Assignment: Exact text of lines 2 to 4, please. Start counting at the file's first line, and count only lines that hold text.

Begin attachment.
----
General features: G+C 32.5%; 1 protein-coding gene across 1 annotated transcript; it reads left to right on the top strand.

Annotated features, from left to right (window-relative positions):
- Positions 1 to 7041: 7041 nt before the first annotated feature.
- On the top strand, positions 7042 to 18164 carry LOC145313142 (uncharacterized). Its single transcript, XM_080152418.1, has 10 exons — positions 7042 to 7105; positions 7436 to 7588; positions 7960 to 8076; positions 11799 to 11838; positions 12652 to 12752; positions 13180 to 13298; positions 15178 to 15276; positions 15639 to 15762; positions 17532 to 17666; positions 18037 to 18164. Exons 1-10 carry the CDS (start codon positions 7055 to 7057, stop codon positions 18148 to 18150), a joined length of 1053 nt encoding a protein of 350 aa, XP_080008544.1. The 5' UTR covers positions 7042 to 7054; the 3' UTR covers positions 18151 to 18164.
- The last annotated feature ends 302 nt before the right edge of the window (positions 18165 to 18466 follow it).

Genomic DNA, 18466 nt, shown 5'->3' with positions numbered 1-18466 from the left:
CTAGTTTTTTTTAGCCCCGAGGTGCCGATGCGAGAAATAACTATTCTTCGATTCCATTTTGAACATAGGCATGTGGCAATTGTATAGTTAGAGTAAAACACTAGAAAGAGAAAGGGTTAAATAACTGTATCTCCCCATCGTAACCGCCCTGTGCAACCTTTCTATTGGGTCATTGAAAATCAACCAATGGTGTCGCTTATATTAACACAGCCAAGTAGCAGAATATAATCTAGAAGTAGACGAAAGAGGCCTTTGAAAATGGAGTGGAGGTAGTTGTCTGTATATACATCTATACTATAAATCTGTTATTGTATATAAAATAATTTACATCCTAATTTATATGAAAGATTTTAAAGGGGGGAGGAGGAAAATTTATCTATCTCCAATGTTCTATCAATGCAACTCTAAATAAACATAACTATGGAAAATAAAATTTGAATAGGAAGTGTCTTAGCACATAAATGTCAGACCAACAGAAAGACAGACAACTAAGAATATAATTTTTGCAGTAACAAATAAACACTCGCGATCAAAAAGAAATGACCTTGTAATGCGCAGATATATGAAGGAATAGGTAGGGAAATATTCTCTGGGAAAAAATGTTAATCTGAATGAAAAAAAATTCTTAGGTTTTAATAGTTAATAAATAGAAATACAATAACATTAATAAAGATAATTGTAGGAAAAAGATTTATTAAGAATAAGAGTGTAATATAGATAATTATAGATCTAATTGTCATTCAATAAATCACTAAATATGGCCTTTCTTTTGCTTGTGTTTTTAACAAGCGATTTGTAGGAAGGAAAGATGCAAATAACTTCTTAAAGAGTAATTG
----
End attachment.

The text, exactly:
Annotated features, from left to right (window-relative positions):
- Positions 1 to 7041: 7041 nt before the first annotated feature.
- On the top strand, positions 7042 to 18164 carry LOC145313142 (uncharacterized). Its single transcript, XM_080152418.1, has 10 exons — positions 7042 to 7105; positions 7436 to 7588; positions 7960 to 8076; positions 11799 to 11838; positions 12652 to 12752; positions 13180 to 13298; positions 15178 to 15276; positions 15639 to 15762; positions 17532 to 17666; positions 18037 to 18164. Exons 1-10 carry the CDS (start codon positions 7055 to 7057, stop codon positions 18148 to 18150), a joined length of 1053 nt encoding a protein of 350 aa, XP_080008544.1. The 5' UTR covers positions 7042 to 7054; the 3' UTR covers positions 18151 to 18164.